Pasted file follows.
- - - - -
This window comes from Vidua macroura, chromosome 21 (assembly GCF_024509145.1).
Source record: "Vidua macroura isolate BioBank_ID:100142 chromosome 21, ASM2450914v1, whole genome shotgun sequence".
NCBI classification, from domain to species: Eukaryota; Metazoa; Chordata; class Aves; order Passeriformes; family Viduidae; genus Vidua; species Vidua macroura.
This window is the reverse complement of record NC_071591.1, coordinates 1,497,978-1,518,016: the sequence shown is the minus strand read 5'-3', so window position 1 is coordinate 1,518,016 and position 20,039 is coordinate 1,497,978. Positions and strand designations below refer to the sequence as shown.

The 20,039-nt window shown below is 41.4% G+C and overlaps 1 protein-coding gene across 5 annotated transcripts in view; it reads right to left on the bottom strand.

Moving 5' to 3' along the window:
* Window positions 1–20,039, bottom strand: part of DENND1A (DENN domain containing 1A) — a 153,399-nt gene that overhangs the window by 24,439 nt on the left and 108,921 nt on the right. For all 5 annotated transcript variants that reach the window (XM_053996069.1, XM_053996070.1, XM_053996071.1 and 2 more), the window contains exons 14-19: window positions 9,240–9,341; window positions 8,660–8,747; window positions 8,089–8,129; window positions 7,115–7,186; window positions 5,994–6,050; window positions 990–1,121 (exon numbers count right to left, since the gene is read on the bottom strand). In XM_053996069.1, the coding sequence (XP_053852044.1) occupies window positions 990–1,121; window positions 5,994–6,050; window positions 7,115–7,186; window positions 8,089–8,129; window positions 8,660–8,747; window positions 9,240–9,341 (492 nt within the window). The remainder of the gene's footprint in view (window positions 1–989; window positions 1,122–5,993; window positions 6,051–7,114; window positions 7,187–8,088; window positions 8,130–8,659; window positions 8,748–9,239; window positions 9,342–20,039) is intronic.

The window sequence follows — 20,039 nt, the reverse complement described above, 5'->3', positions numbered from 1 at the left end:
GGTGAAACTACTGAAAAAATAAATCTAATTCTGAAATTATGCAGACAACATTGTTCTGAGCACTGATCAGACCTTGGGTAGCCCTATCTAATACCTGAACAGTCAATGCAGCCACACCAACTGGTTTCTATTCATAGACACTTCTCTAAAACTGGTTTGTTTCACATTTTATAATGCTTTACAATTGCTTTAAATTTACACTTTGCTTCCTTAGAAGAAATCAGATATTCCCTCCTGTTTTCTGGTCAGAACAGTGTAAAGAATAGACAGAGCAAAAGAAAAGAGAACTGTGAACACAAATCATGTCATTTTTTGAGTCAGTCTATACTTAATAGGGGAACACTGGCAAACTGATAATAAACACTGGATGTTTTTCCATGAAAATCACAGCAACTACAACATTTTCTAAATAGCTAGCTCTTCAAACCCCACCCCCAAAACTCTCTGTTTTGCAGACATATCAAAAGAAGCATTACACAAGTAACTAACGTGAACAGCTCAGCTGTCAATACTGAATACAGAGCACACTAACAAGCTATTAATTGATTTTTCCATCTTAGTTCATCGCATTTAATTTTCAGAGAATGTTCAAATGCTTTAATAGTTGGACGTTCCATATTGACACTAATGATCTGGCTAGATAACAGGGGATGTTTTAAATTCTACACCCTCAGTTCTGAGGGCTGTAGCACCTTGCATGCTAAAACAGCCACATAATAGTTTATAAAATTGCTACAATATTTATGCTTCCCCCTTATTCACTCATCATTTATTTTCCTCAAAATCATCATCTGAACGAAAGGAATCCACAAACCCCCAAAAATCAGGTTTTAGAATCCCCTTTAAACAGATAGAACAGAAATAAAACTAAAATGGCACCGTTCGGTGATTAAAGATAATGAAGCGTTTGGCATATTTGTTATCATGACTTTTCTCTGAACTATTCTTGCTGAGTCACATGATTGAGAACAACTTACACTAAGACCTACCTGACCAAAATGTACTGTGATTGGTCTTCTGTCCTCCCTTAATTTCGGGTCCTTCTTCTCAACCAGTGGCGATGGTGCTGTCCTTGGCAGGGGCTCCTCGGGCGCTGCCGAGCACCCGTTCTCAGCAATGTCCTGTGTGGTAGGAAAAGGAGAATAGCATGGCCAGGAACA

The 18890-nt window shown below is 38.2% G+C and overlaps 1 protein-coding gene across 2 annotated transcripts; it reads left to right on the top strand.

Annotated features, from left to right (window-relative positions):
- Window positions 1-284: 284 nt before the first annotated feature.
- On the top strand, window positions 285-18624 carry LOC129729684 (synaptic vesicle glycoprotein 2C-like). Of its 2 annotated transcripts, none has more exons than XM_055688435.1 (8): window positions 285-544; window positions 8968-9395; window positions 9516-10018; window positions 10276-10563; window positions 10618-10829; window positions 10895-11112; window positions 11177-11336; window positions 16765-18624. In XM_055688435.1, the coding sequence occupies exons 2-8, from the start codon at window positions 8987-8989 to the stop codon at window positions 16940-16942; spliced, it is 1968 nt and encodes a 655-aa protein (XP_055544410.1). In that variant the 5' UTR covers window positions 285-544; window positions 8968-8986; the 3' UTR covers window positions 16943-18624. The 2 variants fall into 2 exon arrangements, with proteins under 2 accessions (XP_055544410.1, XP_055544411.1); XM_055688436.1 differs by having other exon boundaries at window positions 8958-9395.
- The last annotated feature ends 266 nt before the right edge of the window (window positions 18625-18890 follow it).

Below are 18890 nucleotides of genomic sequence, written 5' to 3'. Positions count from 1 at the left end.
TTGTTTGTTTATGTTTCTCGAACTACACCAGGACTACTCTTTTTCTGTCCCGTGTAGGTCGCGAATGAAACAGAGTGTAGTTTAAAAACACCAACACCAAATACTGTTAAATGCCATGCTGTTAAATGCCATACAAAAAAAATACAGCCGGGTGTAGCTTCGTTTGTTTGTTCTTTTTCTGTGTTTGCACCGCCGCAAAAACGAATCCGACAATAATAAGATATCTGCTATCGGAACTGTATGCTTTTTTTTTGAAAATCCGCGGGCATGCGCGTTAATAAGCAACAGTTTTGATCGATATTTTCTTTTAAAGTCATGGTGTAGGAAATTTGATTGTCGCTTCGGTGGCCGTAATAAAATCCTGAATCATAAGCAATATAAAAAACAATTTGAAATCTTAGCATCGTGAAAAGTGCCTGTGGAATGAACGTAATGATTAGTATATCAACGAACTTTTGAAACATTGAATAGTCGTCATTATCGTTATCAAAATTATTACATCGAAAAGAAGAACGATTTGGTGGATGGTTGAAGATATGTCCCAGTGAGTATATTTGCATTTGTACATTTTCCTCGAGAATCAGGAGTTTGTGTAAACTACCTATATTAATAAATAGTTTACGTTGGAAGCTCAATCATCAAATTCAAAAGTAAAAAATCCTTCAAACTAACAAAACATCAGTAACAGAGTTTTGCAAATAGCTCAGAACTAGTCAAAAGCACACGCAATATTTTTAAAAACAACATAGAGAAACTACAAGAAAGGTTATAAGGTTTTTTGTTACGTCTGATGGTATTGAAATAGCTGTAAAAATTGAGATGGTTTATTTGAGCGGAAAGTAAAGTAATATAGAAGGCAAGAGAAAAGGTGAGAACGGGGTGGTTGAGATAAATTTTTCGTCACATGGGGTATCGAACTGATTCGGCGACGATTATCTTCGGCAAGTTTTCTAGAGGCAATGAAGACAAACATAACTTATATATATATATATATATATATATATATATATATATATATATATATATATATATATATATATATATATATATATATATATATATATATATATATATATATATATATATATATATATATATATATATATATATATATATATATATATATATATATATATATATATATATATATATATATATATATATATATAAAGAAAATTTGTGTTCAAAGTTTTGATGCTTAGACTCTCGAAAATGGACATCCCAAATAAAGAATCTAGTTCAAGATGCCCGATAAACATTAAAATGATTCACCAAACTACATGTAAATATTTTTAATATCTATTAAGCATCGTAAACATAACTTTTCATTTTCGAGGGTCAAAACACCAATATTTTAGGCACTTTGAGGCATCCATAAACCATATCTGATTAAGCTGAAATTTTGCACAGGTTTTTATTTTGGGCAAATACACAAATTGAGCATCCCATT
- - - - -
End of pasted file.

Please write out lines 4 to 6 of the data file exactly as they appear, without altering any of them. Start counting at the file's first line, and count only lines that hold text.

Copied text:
This window is the reverse complement of record NC_071591.1, coordinates 1,497,978-1,518,016: the sequence shown is the minus strand read 5'-3', so window position 1 is coordinate 1,518,016 and position 20,039 is coordinate 1,497,978. Positions and strand designations below refer to the sequence as shown.

The 20,039-nt window shown below is 41.4% G+C and overlaps 1 protein-coding gene across 5 annotated transcripts in view; it reads right to left on the bottom strand.

Moving 5' to 3' along the window: